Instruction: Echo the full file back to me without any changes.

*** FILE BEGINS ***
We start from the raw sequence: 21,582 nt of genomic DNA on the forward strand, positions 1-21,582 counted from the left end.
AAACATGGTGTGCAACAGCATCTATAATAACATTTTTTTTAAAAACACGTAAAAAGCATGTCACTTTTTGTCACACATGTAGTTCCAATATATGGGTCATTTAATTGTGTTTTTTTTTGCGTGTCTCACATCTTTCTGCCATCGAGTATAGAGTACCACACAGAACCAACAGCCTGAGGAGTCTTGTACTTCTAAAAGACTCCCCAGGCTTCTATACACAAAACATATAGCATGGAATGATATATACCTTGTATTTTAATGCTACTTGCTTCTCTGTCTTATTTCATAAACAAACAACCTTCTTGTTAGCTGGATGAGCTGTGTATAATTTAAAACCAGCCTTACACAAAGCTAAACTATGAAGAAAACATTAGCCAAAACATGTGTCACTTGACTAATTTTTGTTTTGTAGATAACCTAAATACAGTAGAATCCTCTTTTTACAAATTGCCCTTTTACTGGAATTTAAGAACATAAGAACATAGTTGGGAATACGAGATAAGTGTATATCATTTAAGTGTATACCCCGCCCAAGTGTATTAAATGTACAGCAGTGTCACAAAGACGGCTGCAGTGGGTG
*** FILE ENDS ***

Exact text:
We start from the raw sequence: 21,582 nt of genomic DNA on the forward strand, positions 1-21,582 counted from the left end.
AAACATGGTGTGCAACAGCATCTATAATAACATTTTTTTTAAAAACACGTAAAAAGCATGTCACTTTTTGTCACACATGTAGTTCCAATATATGGGTCATTTAATTGTGTTTTTTTTTGCGTGTCTCACATCTTTCTGCCATCGAGTATAGAGTACCACACAGAACCAACAGCCTGAGGAGTCTTGTACTTCTAAAAGACTCCCCAGGCTTCTATACACAAAACATATAGCATGGAATGATATATACCTTGTATTTTAATGCTACTTGCTTCTCTGTCTTATTTCATAAACAAACAACCTTCTTGTTAGCTGGATGAGCTGTGTATAATTTAAAACCAGCCTTACACAAAGCTAAACTATGAAGAAAACATTAGCCAAAACATGTGTCACTTGACTAATTTTTGTTTTGTAGATAACCTAAATACAGTAGAATCCTCTTTTTACAAATTGCCCTTTTACTGGAATTTAAGAACATAAGAACATAGTTGGGAATACGAGATAAGTGTATATCATTTAAGTGTATACCCCGCCCAAGTGTATTAAATGTACAGCAGTGTCACAAAGACGGCTGCAGTGGGTG